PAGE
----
A high-quality encapsulation process is crucial to ensuring the performance and long-term reliability of photovoltaic (PV) modules. In crystalline Si technology-based modules, poly (ethylene-co-vinyl acetate) (EVA) is the most widely used PV encapsulant. Its encapsulation process is usually performed in a flat-bed vacuum bag laminator. In certain types of laminators, cooling press can be applied to the module cooling process after the module encapsulation, leading to a much higher cooling rate (∼100°C/min) than conventional natural cooling due to the application of water cooling circulation and mechanical pressure on the modules. In this work, the effect of the cooling press on the encapsulation properties of PV modules with EVA as the encapsulant are assessed on the aspects of residual stress in the modules, peeling strength between glass and EVA, and the resulting EVA gel content after encapsulation. The results show that the cooling press influences the encapsulation properties of PV modules. In particular by applying the cooling press after encapsulation, the residual normal stress in the Si solar cell in the encapsulated module after cooling can be reduced by as much as 22 ± 2 to 27 ± 3% depending on the EVA gel content, whereas the peeling strength between front glass and EVA is increased by ∼ 10%. This work should help the further optimization of PV module encapsulation processes aimed at improving module encapsulation quality. Copyright © 2013 John Wiley & Sons, Ltd.
3S Swiss Solar Systems AG | Date: 2014-03-19
An improved and simplified system and method for laminating sandwiched bodies, lay-ups, and more particular for the lamination of solar modules is described which can be adapted for mass production inexpensively. The present invention is simple, cost effective, reliable, and environmentally friendly in operation. A lay-up of the solar cell module is preheated before laminating, the preheating being a preferential using dedicated localised heating in a cross connector region of the module.
3S Swiss Solar Systems AG | Date: 2013-02-27
The invention relates to a holding device (1) for holding a photovoltaic module (2) and/or a solar collector module on a structure, such as a roof, platform, base, or framework, the holding device (1) comprising a support (3) and at least one holding means (4) for holding the module (2) on the support (3), wherein the holding means (4) is adapted to receive an edge of the module (2), characterized in that the holding means (4) is formed by an U-shaped profile which is an integral part of the support (3).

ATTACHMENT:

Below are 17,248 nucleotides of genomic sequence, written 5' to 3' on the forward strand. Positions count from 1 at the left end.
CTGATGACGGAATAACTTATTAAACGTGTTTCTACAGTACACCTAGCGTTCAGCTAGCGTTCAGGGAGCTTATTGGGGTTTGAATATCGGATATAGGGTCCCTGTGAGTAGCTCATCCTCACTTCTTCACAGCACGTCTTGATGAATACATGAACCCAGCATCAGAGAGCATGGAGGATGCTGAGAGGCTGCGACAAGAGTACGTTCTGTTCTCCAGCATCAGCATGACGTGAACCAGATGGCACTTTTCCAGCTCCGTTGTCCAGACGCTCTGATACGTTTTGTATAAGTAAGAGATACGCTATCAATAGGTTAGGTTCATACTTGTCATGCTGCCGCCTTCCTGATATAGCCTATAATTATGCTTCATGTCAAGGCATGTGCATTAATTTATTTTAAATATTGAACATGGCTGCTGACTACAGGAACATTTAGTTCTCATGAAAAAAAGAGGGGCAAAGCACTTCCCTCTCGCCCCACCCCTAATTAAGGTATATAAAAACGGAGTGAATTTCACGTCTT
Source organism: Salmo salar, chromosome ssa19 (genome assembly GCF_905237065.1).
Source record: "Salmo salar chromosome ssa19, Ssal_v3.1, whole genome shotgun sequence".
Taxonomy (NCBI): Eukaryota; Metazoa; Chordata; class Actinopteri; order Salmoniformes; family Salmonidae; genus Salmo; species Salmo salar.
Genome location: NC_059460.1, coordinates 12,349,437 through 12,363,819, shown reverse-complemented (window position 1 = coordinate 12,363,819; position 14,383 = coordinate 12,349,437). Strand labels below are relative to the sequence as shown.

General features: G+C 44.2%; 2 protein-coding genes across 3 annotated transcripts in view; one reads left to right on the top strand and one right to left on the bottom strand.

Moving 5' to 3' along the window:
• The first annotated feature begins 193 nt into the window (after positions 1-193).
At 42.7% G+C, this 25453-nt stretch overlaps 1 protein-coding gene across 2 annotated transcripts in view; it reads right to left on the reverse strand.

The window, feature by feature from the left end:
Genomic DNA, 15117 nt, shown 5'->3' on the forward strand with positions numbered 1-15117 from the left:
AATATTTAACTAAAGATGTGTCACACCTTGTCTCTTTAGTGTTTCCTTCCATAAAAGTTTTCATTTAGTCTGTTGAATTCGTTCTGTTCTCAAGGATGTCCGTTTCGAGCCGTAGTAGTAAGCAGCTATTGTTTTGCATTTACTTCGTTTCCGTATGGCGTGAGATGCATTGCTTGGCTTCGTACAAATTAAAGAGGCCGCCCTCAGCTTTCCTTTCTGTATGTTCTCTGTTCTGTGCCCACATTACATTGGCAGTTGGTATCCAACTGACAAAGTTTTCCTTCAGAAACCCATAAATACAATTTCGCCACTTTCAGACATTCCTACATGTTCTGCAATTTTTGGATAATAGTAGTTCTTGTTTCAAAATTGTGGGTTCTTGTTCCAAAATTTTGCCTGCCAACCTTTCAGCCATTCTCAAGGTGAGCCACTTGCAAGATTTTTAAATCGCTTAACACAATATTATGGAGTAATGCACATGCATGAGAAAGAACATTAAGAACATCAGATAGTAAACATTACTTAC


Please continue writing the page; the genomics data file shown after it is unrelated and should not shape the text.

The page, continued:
3S Swiss Solar Systems AG | Date: 2011-12-07
Processes and apparatus for producing laminated solar panels built up of a plurality of layers, wherein at least one layer is preheated and stores thermal energy. The at least one layer is laminated, under vacuum or in controlled gas atmosphere, with at least one other layer.
3S Swiss Solar Systems Ag | Date: 2010-01-19
A system and method for laminating a module. The system comprises a membrane adapted to apply a pressure on the module to press a plurality of layers of the module together, an intermediate member adapted to prevent gases set free during a lamination process from making contact with the membrane, and a base for retaining the module, wherein the membrane and the base are capable of forming a vacuum chamber.
3S Swiss Solar Systems AG | Date: 2014-05-28
Multi-layer stacked modules such as modules with active electronic components such as solar modules (1) are described as well as methods of making the same and apparatus for manufacture of such modules. A system and method for preparing elements of a solar module are described adapted forholding a first layer (2) (e.g. glass substrate or back sheet with or without integrated electronic active devices such as solar cells (3)), preferably vertically, so that it is flat, anda blade or squeegee (20) (e.g. having a reservoir for containing fluid encapsulant) used to apply the fluid to the first layer (2), the blade defining a gap to the outer layer.
3S Swiss Solar Systems Ag | Date: 2012-01-17
The machine has a heated plate, a conveyor for conveying the elements along a conveyor path leading across the heated plate, a top part vertically movable with respect to the heated plate, a membrane disposed on the top part and a separating film disposed between the membrane and the heated plate which can be moved synchronously with the conveyor. The separating film is divided into sections and every section is retained exclusively by a single edge oriented transversely to the conveying path by a retaining device. The sections therefore sit loosely on the elements free of tension. The membrane lies against a peripherally extending peripheral face of the top part facing the heated plate and can be moved directly onto the plane of the surface of the heated plate in order to form a closed chamber with it. Finally, the membrane is connected to a clamping device.